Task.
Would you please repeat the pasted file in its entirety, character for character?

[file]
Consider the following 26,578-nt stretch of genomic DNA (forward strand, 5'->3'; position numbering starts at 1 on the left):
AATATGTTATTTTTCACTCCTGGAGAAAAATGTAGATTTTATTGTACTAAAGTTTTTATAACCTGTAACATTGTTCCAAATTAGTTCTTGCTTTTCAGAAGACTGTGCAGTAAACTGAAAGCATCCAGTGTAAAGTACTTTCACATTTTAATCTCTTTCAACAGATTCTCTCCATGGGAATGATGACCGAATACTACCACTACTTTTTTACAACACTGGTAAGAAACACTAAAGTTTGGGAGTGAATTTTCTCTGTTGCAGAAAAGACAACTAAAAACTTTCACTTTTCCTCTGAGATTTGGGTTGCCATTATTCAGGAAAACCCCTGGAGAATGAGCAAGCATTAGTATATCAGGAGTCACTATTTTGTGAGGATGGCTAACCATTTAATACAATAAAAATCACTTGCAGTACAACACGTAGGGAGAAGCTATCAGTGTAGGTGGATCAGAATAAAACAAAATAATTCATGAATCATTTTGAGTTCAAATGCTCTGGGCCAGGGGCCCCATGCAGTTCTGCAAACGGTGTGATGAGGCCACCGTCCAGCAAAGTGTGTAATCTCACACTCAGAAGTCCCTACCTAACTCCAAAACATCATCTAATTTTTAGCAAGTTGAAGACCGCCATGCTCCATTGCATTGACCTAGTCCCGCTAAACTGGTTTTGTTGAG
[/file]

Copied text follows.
Consider the following 26,578-nt stretch of genomic DNA (forward strand, 5'->3'; position numbering starts at 1 on the left):
AATATGTTATTTTTCACTCCTGGAGAAAAATGTAGATTTTATTGTACTAAAGTTTTTATAACCTGTAACATTGTTCCAAATTAGTTCTTGCTTTTCAGAAGACTGTGCAGTAAACTGAAAGCATCCAGTGTAAAGTACTTTCACATTTTAATCTCTTTCAACAGATTCTCTCCATGGGAATGATGACCGAATACTACCACTACTTTTTTACAACACTGGTAAGAAACACTAAAGTTTGGGAGTGAATTTTCTCTGTTGCAGAAAAGACAACTAAAAACTTTCACTTTTCCTCTGAGATTTGGGTTGCCATTATTCAGGAAAACCCCTGGAGAATGAGCAAGCATTAGTATATCAGGAGTCACTATTTTGTGAGGATGGCTAACCATTTAATACAATAAAAATCACTTGCAGTACAACACGTAGGGAGAAGCTATCAGTGTAGGTGGATCAGAATAAAACAAAATAATTCATGAATCATTTTGAGTTCAAATGCTCTGGGCCAGGGGCCCCATGCAGTTCTGCAAACGGTGTGATGAGGCCACCGTCCAGCAAAGTGTGTAATCTCACACTCAGAAGTCCCTACCTAACTCCAAAACATCATCTAATTTTTAGCAAGTTGAAGACCGCCATGCTCCATTGCATTGACCTAGTCCCGCTAAACTGGTTTTGTTGAG